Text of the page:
According to some reports, it seems like Great Britain’s largest warship in history could be vulnerable to cyber-attacks. The reason for this could be the fact that it’s running the very old and outdated Microsoft Windows XP operating system. On Monday, the HMS Queen Elizabeth warship left its dockyard for the very first time to begin the sea trials. However, at the same time, it was revealed that the 3.5 billion-pound carrier is supposedly still using the very same operating system which also left the NHS vulnerable, the Microsoft Windows XP.
HMS Queen Elizabeth is vulnerable
The same report is stating that the biggest ship of the Royal Navy had the computers in the control room running on Microsoft Windows XP. This has a copyright dating from back in 1985 until 2001. Interestingly enough, this is the very same operating system which allowed last month’s WannaCry ransomware attack to affect not only the NHS, but many other organizations from all over the world. Reports were saying that the cyber-attack affected about 300,000 computers in 150 countries. The problem with Windows XP is that Microsoft no longer supports it. This means that it doesn’t receive any updates which could protect the users from various cyber-attacks.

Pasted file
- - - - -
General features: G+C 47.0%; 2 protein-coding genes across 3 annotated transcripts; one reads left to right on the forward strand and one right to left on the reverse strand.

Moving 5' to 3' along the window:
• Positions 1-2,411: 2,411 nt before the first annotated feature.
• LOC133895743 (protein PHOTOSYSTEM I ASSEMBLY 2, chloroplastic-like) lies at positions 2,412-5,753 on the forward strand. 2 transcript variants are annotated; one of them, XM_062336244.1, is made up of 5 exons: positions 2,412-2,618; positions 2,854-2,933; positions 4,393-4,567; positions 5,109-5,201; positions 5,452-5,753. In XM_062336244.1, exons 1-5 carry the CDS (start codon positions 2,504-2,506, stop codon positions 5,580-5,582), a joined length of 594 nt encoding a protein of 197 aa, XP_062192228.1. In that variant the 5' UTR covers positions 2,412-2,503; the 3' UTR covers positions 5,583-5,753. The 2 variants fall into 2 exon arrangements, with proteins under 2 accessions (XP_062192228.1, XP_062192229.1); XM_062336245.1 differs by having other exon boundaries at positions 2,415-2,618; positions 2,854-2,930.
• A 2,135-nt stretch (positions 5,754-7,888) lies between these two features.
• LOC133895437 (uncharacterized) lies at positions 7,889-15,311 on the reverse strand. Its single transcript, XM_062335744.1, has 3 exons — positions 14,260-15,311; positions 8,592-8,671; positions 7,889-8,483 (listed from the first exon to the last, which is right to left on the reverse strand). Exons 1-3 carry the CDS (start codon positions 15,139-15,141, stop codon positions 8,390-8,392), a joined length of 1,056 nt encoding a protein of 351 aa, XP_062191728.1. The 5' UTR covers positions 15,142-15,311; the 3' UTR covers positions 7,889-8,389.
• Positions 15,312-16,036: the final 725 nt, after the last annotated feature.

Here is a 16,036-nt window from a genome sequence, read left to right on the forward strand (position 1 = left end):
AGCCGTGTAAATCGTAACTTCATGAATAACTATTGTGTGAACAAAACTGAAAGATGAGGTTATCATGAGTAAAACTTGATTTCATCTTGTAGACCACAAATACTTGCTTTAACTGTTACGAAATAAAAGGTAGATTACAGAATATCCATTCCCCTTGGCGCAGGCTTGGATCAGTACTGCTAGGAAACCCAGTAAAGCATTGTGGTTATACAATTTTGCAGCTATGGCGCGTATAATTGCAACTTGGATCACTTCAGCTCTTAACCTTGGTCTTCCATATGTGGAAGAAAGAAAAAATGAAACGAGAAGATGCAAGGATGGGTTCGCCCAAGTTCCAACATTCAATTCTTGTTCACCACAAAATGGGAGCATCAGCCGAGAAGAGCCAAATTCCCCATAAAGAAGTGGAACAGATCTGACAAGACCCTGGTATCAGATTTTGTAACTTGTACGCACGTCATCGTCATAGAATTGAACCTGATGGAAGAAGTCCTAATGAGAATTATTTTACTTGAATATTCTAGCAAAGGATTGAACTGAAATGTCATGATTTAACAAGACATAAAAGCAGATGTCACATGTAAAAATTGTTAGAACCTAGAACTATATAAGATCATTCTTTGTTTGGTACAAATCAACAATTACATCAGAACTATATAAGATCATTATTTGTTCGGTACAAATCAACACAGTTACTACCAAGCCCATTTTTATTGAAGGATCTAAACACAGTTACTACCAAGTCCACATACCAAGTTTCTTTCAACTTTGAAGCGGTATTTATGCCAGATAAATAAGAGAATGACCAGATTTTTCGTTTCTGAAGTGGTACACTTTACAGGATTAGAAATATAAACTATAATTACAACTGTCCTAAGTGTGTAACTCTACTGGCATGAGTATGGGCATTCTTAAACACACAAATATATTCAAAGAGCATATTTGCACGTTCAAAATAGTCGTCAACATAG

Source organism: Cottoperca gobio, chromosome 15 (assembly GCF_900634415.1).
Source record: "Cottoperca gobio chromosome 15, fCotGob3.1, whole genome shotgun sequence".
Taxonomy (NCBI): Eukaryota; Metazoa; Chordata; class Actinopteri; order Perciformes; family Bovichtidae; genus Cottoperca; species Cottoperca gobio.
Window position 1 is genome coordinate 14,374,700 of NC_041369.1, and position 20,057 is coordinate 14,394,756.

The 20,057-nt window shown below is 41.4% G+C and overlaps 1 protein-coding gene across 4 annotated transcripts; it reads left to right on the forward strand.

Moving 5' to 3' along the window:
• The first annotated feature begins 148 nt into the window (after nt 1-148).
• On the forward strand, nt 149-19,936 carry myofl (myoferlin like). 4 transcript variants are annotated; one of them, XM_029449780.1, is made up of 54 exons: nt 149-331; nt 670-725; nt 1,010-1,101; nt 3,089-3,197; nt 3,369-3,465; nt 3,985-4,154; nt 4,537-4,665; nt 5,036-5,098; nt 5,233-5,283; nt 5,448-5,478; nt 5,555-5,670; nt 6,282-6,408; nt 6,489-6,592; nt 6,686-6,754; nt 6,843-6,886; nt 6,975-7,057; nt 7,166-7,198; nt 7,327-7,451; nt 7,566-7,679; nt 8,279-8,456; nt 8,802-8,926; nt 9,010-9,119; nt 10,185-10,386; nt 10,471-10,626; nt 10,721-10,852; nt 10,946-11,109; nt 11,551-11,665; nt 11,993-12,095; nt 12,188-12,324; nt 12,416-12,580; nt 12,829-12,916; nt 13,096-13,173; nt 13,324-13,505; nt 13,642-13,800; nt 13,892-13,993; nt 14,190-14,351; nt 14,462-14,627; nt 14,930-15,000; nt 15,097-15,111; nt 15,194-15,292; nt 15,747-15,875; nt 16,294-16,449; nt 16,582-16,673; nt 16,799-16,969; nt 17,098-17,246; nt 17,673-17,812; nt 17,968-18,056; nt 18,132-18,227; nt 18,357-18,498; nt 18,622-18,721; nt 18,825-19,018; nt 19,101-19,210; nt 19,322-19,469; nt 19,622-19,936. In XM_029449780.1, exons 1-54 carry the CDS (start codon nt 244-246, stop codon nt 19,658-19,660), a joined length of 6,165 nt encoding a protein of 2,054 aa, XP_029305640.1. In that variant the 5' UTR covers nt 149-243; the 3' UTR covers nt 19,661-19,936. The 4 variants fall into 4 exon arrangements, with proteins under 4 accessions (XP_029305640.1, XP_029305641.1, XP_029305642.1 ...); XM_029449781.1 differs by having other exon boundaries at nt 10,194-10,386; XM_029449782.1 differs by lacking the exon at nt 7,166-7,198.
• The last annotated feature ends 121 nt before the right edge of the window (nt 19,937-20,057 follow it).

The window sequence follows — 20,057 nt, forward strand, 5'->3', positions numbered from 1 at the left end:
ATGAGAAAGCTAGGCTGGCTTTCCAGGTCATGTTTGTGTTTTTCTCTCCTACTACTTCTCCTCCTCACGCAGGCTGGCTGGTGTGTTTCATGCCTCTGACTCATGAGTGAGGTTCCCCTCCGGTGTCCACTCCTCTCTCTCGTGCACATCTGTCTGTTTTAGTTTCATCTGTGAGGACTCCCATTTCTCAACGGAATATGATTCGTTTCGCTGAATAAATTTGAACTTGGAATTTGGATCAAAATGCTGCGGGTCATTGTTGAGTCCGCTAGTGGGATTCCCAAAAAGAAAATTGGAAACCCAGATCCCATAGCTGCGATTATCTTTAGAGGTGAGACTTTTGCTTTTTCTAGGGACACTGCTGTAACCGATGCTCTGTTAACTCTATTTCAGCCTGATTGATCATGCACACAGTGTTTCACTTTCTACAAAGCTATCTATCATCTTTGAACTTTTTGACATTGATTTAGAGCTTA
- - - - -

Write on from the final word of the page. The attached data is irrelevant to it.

According to Alan Woodward, professor of computing at the University of Surrey, if the vessel still uses the Windows XP for operational use, it’s a huge mistake that might attract serious consequences. It’s a terrible and ignorant move to put this outdated system on a new ship. Moreover, one that supposedly has a lifetime of decades. According to another defense source, the on-board hardware and software would have been considered advanced back in 2004. The ship was indeed designed that year. But this doesn’t mean that the equipment should be that old too.
It will have new equipment in ten years
However, the same source stated that the ship will most probably have a new set of modern equipment in ten years. Senior officers said that cyber specialists will always be n board to protect the ship from cyber-attacks. According to reports, sailor and engineers have been working non-stop to get the vessel ready. About 1,000 sailors and contractors will be on board for its first six weeks of testing.
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